News March 26, 2018

TMN rates the 30 best submissions ahead of NSW Government’s inquiry into music & arts economy

TMN rates the 30 best submissions ahead of NSW Government’s inquiry into music & arts economy

Musicians, members of state and national music groups, and NSW bureaucrats are speaking throughout the day at the hearing in Parliament at the Inquiry into the Music And Arts Economy. 

Among the list of 25 speakers is:

Grainne Brunsdon – executive director, Create NSW

Tarek Barakat – director strategic policy, Research & Projects, Create NSW 

Paul Newson – deputy secretary, Liquor, Gaming & Racing

Jess Scully – councillor, City of Sydney

Lisa Colley – manager, Cultural Strategy, Strategy & Urban Analytics, City of Sydney

Ben Pechey – manager, Planning Policy, Strategic Planning & Urban Design Unit, City of Sydney

Linda Scott – president, Local Government NSW 

Margaret Kay – strategy manager – Social and Community, Local Government NSW 

Dean Ormston – head of Member Services, APRA AMCOS

Dave Faulkner – artist, Hoodoo Gurus

Brooke McClymont – artist, The McClymonts

Tim Levinson – artist, Urthboy

Emily Collins – managing director, MusicNSW

Julian Knowles – chair, MusicNSW 

Rennie Addabbo – country manager, SONOS

Michael Rose – chair, Committee for Sydney 

John Wardle – director, Live Music Office 

Lucy Joseph – project manager, Western Sydney and  Regional NSW

Dan Rosen – chief executive, ARIA 

Matthew Chesher – director, Legal and Policy, Media, Entertainment & Arts Alliance 

Greg Khoury – Century Venues


Also on the list are members of the Lansdowne Fifteen – a “broad-based group of signatories” that includes representatives from venues and organisations impacted by changes to Sydney’s nightlife, including the Newtown Precinct Business Association, Keep Sydney Open, Oxford Arts Factory and FBi Radio.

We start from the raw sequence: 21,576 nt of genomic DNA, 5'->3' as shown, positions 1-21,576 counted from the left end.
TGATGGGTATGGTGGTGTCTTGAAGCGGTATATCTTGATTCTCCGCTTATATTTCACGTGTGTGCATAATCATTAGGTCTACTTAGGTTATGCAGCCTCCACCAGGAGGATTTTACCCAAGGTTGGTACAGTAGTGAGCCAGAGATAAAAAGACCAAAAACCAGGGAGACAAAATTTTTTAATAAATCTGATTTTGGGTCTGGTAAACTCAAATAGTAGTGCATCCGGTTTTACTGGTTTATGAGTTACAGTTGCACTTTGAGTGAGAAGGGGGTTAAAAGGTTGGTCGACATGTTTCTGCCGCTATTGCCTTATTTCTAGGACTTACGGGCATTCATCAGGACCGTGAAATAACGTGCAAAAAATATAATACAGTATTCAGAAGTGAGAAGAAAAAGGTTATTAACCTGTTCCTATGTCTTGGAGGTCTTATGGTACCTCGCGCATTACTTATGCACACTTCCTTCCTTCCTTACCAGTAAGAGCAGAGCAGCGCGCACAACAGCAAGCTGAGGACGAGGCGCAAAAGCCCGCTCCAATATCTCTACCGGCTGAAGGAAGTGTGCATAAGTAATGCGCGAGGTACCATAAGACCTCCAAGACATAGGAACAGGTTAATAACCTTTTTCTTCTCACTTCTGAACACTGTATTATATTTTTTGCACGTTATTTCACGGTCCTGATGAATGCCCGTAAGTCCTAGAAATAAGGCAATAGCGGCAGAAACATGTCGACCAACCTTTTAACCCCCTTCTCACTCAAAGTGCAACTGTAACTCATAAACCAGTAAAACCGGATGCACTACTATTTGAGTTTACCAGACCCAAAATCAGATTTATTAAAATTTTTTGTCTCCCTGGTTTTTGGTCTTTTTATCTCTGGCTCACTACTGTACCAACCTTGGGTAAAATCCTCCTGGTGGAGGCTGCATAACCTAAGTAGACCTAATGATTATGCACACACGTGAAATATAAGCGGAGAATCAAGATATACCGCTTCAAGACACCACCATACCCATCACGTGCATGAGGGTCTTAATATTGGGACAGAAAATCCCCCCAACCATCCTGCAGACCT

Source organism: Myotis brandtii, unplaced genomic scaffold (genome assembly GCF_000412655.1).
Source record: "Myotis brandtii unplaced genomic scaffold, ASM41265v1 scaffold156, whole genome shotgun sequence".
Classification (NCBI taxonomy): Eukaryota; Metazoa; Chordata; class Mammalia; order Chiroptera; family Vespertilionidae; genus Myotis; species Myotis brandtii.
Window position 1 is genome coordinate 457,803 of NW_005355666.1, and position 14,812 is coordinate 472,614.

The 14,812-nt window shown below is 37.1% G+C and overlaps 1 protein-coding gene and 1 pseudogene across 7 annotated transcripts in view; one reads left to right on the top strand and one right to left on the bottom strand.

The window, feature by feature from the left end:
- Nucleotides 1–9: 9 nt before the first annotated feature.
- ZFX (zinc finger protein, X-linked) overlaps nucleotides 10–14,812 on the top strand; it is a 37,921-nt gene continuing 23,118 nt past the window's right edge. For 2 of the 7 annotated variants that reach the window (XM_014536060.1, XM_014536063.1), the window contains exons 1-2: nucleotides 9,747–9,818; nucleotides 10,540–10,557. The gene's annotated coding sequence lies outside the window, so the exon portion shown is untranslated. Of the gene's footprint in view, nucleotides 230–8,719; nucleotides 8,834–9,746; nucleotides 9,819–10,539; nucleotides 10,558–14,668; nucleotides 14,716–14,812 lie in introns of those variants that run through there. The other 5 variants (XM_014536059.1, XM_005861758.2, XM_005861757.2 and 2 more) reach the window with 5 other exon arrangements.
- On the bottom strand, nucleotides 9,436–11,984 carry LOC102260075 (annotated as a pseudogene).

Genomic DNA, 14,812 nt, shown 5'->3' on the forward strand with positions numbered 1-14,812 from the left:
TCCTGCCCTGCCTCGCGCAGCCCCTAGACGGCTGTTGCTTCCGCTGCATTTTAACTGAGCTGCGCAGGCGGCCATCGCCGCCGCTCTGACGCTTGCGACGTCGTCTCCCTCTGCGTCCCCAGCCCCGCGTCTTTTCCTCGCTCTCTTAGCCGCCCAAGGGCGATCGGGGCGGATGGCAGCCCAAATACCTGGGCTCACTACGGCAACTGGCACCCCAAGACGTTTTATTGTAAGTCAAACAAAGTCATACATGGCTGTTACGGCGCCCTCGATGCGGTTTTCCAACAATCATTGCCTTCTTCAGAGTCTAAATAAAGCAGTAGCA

Those speaking on behalf of the group are: 

Michael Rodrigues Managing Director, Time Out Australia

Justine Baker – Chief Operating Officer, Solotel

Kerri Glasscock – Director, Sydney Fringe Festival

Anna Burns – General Manager, Future Classic

“If we are to achieve the stated ambition of the NSW government to be the cultural capital of the region we need to recognise that music, arts and culture are significant contributors to the economy (as well as to the quality of life, to individual well-being, and to social cohesion),” the Lansdowne Fifteen stated in their submission.

“It is the role of government to create an enabling environment that will give key participants in this ecology (citizenry, private and public organisations) appropriate incentives to collaborate and act in productive ways.”

There were over 400 submissions made ahead of today’s hearing, and the full list can be found here.

But TMN has made things a little easier, searching through and selecting the 30 best suggestions submitted.

(1) Make Sydney the cultural capital with incentives as tax concessions, grants, training and employment schemes, and get rid of current fees and complex application and approval processes.

(2) Amend or axe the Sydney lockout laws.

(3) Introduce the agent of change to protect existing venues from new residential developments.